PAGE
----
The United States and Israel raised hopes Thursday for a restart of the Middle East peace process, despite little tangible progress so far from US Secretary of State John Kerry’s two-month-old effort to get Israelis and Palestinians back to the negotiating table.
As they met in Jerusalem, Kerry praised Prime Minister Benjamin Netanyahu for the “seriousness” with which he is looking at ways to revitalize peace hopes. Kerry expressed optimism without outlining any concrete strategy for ending a stalemate between the two sides that has seen them hardly negotiate one-on-one at all over the last 4½ years.
“I know this region well enough to know there is skepticism, in some quarters there is cynicism and there are reasons for it,” Kerry told reporters. “There have been bitter years of disappointment. It is our hope that by being methodical, careful, patient — but detailed and tenacious — that we can lay on a path ahead that can conceivably surprise people and certainly exhaust the possibilities of peace.”
“That’s what we’re working towards,” said Kerry, who was to meet Palestinian President Mahmoud Abbas later Thursday in Ramallah.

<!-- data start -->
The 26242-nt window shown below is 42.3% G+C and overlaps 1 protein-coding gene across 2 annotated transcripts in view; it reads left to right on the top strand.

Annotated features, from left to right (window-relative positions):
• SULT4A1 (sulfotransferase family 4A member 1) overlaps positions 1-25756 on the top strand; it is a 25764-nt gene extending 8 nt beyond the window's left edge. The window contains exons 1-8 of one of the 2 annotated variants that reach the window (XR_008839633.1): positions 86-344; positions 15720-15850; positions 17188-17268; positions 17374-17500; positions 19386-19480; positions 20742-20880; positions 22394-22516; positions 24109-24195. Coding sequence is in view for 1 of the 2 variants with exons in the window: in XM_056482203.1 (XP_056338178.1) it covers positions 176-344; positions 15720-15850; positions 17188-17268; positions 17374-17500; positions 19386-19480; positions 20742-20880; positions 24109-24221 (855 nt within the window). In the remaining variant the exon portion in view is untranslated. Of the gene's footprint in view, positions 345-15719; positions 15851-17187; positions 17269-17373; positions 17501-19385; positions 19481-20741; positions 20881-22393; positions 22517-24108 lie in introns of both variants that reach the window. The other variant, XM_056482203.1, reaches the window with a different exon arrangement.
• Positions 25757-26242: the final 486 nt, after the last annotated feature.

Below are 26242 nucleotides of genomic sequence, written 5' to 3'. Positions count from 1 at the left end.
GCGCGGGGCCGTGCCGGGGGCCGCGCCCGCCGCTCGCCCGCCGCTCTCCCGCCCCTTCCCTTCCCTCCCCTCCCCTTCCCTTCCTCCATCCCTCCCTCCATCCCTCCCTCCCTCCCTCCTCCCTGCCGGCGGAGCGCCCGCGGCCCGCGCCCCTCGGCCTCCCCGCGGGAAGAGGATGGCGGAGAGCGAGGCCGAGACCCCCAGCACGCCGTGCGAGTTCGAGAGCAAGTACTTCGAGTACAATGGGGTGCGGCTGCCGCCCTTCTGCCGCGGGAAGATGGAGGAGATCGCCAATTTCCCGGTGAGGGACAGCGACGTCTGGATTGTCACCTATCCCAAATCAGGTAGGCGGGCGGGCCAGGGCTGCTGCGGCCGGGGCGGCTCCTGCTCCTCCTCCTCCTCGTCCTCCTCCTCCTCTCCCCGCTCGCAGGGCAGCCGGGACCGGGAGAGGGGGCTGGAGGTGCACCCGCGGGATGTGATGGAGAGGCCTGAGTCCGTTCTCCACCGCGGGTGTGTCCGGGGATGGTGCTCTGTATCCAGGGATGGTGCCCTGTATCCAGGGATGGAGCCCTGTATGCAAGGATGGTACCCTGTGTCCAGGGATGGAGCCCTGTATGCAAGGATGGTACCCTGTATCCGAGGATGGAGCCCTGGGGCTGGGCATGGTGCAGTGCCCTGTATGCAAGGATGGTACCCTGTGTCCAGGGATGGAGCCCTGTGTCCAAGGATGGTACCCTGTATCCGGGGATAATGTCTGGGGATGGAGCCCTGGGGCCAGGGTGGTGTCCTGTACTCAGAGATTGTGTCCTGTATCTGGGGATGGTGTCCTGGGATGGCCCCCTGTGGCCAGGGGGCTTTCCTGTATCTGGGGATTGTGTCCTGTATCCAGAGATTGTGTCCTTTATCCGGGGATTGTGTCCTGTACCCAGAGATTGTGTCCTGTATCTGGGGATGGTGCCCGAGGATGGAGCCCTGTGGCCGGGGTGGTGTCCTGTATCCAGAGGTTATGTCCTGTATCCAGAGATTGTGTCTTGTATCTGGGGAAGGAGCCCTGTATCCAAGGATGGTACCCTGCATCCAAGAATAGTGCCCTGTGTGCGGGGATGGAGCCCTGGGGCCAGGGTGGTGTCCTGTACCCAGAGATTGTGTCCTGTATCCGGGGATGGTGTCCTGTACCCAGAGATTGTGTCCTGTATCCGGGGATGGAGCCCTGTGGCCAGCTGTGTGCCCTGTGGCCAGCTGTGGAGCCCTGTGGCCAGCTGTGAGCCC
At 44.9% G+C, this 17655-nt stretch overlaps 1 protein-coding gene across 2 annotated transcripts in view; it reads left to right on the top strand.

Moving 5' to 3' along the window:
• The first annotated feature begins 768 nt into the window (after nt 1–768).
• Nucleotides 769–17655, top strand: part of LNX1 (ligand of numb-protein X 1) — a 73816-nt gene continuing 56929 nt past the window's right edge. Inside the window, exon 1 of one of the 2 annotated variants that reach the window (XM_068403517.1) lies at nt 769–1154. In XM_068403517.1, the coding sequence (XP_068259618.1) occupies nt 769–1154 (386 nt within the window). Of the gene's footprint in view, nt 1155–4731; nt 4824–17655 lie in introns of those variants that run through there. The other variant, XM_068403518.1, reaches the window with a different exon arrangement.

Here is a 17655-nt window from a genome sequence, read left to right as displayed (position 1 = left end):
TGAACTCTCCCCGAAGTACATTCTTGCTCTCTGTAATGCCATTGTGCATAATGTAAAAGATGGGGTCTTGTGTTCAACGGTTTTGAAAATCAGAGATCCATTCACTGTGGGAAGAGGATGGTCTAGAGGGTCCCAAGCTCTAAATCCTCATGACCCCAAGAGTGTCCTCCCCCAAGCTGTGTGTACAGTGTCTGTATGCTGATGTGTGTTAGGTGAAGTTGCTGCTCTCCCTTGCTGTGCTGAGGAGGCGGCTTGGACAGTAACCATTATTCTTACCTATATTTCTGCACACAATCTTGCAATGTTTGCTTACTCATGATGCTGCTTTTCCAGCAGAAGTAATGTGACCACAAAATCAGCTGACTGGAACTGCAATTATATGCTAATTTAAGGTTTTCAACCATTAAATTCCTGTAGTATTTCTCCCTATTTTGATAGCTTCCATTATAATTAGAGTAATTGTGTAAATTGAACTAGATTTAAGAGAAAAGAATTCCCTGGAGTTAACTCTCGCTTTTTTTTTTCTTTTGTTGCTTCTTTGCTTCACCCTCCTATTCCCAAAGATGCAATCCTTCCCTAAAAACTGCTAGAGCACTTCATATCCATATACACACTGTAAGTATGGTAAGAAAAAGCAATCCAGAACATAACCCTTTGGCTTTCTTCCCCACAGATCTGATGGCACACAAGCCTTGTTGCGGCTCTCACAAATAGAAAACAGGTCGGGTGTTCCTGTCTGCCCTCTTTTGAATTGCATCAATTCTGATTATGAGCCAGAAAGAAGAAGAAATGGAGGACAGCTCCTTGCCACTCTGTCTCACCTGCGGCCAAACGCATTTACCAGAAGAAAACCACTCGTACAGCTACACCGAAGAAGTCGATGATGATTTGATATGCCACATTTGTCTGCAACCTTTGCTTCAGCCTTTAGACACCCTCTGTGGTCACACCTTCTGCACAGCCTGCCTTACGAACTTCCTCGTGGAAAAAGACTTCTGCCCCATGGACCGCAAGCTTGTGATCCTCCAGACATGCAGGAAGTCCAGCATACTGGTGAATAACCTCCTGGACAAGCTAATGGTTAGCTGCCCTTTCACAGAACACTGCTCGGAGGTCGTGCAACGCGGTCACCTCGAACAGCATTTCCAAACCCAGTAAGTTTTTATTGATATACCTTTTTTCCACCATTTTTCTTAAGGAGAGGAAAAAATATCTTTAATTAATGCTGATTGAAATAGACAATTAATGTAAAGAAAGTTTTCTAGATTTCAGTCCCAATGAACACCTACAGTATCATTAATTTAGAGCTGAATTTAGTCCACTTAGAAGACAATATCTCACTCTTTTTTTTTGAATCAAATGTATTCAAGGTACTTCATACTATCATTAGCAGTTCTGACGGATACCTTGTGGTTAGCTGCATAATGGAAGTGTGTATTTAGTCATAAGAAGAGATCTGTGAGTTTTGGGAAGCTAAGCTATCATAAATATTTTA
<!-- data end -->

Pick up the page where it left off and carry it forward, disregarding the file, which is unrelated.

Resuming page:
Gen. John Allen has been appointed special U.S. envoy on security issues in negotiations between Israel and the Palestinian Authority. He will not mediate between the parties; his work will almost exclusively involve contacts with Israel. Allen will deal with the U.S. position on Israeli security needs and the security arrangements that would accompany the establishment of a future Palestinian state.
Senior U.S. and Israeli officials note that while U.S. Defense Secretary Chuck Hagel made the appointment it was coordinated with U.S. Secretary of State John Kerry, who is leading the effort to restart Israeli-Palestinian negotiations.
"Allen has agreed to serve as a special adviser to the secretary of defense focusing on security in the context of Middle East peace," said a senior U.S. official who insisted on anonymity, adding, "His work will support Secretary Kerry's comprehensive efforts to find a way forward on Middle East peace."
For the past few months, the Federal Reserve has been squarely in the financial markets' corner, thanks to its massive dollops of monetary stimulus. But signs that the central bank is discussing reducing that support by purchasing fewer bonds mean that trading is likely to get bumpier in coming months.
The Fed's evolving stance was made apparent by Federal Reserve chairman Ben Bernanke's remarks to Congress Wednesday, where he laid out the conditions that might cause the Fed to reduce its $85 billion a month buying of Treasuries and mortgage-backed bonds.
U.S. stock and bond markets were whipsawed - the S&P 500 rose dramatically On Wednesday, only to fall sharply in its largest one-day point swing since early November, and bond yields rose above 2 percent to a 10-week high. On Thursday, both markets stabilized.
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